It really depends on the insurance company whether their collision claims are willing/able to go after sufficient pain and suffering and all that. Many aren’t.

Also, your lawyer will work with your insurance company, and your lawyer should be making your life very easy to earn that 50%.

I’ve rear-ended any number of 23-year-olds and left them feeling sore for days afterward. Muscle relaxant probably would have helped, now that you mention it.

The roofies weren’t enough?

I don’t think it’s ever come out in conversation here, but I have kind of a huge cock. There, I said it.

I bet your hens are big too.

They are when I get done with 'em.

I don’t know if anyone else responding here is an attorney, let alone a personal injury and insurance attorney like myself.

Definitely, at least have a consultation with a personal injury and insurance attorney in her state.

For example, the above information would be incorrect in many states, and for many insurance policies.

It may be correct in her state, but she really needs to find out from an attorney, before assuming that all her medical bills are going to get paid by her own policy.

Many states have auto insurance policies that only pay a certain percentage of medical bills, have a deductible, and have a maximum limit.

This is all stuff she should find out from an attorney.

Additionally, recovery from the other party’s insurance company depends on its coverage and limits, for example, in Florida, if they only have the minimal auto insurance coverage, it only covers property damage liability, and doesn’t pay for PI.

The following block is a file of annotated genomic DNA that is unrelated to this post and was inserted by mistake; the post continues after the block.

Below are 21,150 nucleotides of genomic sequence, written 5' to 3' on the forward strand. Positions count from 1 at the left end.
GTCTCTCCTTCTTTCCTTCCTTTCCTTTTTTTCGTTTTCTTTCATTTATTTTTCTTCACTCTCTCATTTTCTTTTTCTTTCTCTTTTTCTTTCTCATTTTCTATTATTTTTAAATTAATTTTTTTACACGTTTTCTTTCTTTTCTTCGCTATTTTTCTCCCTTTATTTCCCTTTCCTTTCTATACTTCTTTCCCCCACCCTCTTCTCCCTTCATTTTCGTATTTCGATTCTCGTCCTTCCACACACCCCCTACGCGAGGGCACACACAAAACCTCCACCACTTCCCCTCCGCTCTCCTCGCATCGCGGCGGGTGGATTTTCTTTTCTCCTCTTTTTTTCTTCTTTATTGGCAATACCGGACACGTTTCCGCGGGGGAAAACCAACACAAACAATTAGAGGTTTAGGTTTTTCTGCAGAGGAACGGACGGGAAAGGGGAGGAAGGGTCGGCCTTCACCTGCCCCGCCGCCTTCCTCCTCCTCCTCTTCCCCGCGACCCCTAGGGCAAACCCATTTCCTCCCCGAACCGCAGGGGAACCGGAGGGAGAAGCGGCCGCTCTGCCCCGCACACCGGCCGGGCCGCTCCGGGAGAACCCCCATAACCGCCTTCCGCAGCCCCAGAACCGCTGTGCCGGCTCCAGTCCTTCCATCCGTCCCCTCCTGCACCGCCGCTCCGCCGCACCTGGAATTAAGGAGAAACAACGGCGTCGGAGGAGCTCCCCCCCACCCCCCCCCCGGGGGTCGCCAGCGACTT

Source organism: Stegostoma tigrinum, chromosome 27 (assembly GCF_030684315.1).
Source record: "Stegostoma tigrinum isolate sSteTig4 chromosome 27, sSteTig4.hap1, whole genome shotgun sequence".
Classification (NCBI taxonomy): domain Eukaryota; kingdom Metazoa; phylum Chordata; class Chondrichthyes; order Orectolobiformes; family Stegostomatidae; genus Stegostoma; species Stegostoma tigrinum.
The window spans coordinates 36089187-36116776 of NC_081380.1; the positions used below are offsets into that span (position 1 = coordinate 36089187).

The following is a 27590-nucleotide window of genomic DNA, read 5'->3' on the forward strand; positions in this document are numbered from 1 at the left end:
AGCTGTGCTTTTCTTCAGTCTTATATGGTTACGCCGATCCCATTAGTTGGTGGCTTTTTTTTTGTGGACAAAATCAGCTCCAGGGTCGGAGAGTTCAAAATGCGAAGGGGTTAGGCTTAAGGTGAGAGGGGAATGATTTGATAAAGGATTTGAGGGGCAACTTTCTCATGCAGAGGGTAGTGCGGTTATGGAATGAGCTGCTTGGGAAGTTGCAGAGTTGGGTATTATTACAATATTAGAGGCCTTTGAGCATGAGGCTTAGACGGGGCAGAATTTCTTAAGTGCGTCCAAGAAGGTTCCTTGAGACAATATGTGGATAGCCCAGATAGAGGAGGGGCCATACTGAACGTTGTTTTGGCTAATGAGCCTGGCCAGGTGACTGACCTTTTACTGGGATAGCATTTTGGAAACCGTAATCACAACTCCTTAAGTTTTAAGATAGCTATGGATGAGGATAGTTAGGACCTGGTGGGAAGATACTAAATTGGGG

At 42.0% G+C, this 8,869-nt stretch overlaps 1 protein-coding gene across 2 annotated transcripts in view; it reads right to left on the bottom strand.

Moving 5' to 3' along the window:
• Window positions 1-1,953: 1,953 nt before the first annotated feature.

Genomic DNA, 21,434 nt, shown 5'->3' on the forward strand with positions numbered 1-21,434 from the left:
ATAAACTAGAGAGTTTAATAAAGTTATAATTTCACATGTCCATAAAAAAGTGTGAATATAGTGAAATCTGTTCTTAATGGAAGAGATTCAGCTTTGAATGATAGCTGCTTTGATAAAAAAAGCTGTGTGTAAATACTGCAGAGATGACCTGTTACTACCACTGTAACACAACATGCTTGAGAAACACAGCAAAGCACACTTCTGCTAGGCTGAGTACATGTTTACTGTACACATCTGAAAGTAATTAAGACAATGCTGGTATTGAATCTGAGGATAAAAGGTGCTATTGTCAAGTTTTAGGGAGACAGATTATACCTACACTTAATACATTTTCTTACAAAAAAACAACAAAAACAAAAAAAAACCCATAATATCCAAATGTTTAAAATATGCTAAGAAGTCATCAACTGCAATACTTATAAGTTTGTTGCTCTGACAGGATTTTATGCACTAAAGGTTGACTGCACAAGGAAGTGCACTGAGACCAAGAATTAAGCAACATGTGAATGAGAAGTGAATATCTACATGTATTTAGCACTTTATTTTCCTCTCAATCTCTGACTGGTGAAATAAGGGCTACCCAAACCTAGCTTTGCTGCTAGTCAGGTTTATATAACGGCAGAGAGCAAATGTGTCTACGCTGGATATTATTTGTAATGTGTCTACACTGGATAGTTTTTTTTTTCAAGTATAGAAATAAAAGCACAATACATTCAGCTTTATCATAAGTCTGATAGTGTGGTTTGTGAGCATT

She would need to look at the uninsured or underinsured coverage on her policy, if it exists, and is applicable under her state law.

You should be able to get a free consultation from a personal injury and insurance attorney for her, who will answer all these questions.

She can then discuss her options.

One thing I do know, on a nationwide basis, unrepresented Plaintiffs settle for a fraction of the amount as Represented Plaintiffs.

Good luck.

Thank you, sir. Appreciate the time you took to write that out. And apologies for sounding dismissive of your profession in the OP.

I will be speaking today with my broker and ask these questions AND I will proceed with scheduling a consultation with the attorney who was recommended to me. That attorney is in the state where the accident occurred, not our state of residence (our daughter is in college in that state).

Thanks again.

To close the loop on this, my conversation with my broker was delayed until today. Once I explained that this accident happened in another state, she said ‘absolutely’ get an attorney. She said every state has different insurance laws and it gets very complicated, and an attorney in the state where it happened can work through all that for us. She also said my daughter should go to a neurologist no matter how she feels at the moment and get an MRI. I was impressed, particularly since those extra medical bills are covered by our policy with her firm.

Thanks again to all who replied. As mentioned, I have a solid recommendation on an attorney local to the accident site and will now be reaching out.

Excellent. Good luck, and hopefully that’s a perfectly clean MRI.